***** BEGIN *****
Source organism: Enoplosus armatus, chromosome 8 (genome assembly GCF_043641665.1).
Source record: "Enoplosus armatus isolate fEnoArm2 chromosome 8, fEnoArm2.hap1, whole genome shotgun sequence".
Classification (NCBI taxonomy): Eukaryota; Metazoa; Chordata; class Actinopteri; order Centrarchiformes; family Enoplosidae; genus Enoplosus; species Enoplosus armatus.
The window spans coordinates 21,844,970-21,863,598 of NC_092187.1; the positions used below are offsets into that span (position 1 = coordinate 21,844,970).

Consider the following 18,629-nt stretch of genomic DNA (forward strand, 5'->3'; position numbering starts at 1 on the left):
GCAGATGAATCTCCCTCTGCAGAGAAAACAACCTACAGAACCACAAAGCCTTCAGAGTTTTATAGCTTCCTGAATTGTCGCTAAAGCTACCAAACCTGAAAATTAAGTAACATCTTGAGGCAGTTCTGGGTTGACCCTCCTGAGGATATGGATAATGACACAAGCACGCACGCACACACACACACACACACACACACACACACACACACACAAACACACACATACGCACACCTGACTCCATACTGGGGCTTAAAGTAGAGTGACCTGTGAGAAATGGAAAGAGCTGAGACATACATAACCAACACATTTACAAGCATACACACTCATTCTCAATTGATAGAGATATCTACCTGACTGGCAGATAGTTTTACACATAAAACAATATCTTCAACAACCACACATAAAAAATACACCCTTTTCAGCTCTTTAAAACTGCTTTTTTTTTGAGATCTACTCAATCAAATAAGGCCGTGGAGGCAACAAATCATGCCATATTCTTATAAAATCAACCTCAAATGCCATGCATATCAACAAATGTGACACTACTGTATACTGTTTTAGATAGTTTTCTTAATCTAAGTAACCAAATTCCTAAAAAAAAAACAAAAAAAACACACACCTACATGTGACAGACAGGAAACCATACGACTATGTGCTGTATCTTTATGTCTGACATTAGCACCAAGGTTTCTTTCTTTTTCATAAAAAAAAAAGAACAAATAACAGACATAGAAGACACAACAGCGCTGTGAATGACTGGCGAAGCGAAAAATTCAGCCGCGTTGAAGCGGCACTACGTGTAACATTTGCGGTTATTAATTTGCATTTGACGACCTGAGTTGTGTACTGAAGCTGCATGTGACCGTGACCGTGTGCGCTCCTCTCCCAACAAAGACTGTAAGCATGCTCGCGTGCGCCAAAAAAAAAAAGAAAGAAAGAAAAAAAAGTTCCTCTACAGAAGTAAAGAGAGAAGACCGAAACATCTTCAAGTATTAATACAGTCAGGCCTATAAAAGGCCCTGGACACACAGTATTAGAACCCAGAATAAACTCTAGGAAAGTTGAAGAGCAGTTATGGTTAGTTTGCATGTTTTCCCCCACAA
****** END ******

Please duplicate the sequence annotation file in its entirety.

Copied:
Source organism: Enoplosus armatus, chromosome 8 (genome assembly GCF_043641665.1).
Source record: "Enoplosus armatus isolate fEnoArm2 chromosome 8, fEnoArm2.hap1, whole genome shotgun sequence".
Classification (NCBI taxonomy): Eukaryota; Metazoa; Chordata; class Actinopteri; order Centrarchiformes; family Enoplosidae; genus Enoplosus; species Enoplosus armatus.
The window spans coordinates 21,844,970-21,863,598 of NC_092187.1; the positions used below are offsets into that span (position 1 = coordinate 21,844,970).

Consider the following 18,629-nt stretch of genomic DNA (forward strand, 5'->3'; position numbering starts at 1 on the left):
GCAGATGAATCTCCCTCTGCAGAGAAAACAACCTACAGAACCACAAAGCCTTCAGAGTTTTATAGCTTCCTGAATTGTCGCTAAAGCTACCAAACCTGAAAATTAAGTAACATCTTGAGGCAGTTCTGGGTTGACCCTCCTGAGGATATGGATAATGACACAAGCACGCACGCACACACACACACACACACACACACACACACACACACACAAACACACACATACGCACACCTGACTCCATACTGGGGCTTAAAGTAGAGTGACCTGTGAGAAATGGAAAGAGCTGAGACATACATAACCAACACATTTACAAGCATACACACTCATTCTCAATTGATAGAGATATCTACCTGACTGGCAGATAGTTTTACACATAAAACAATATCTTCAACAACCACACATAAAAAATACACCCTTTTCAGCTCTTTAAAACTGCTTTTTTTTTGAGATCTACTCAATCAAATAAGGCCGTGGAGGCAACAAATCATGCCATATTCTTATAAAATCAACCTCAAATGCCATGCATATCAACAAATGTGACACTACTGTATACTGTTTTAGATAGTTTTCTTAATCTAAGTAACCAAATTCCTAAAAAAAAAACAAAAAAAACACACACCTACATGTGACAGACAGGAAACCATACGACTATGTGCTGTATCTTTATGTCTGACATTAGCACCAAGGTTTCTTTCTTTTTCATAAAAAAAAAAGAACAAATAACAGACATAGAAGACACAACAGCGCTGTGAATGACTGGCGAAGCGAAAAATTCAGCCGCGTTGAAGCGGCACTACGTGTAACATTTGCGGTTATTAATTTGCATTTGACGACCTGAGTTGTGTACTGAAGCTGCATGTGACCGTGACCGTGTGCGCTCCTCTCCCAACAAAGACTGTAAGCATGCTCGCGTGCGCCAAAAAAAAAAAGAAAGAAAGAAAAAAAAGTTCCTCTACAGAAGTAAAGAGAGAAGACCGAAACATCTTCAAGTATTAATACAGTCAGGCCTATAAAAGGCCCTGGACACACAGTATTAGAACCCAGAATAAACTCTAGGAAAGTTGAAGAGCAGTTATGGTTAGTTTGCATGTTTTCCCCCACAA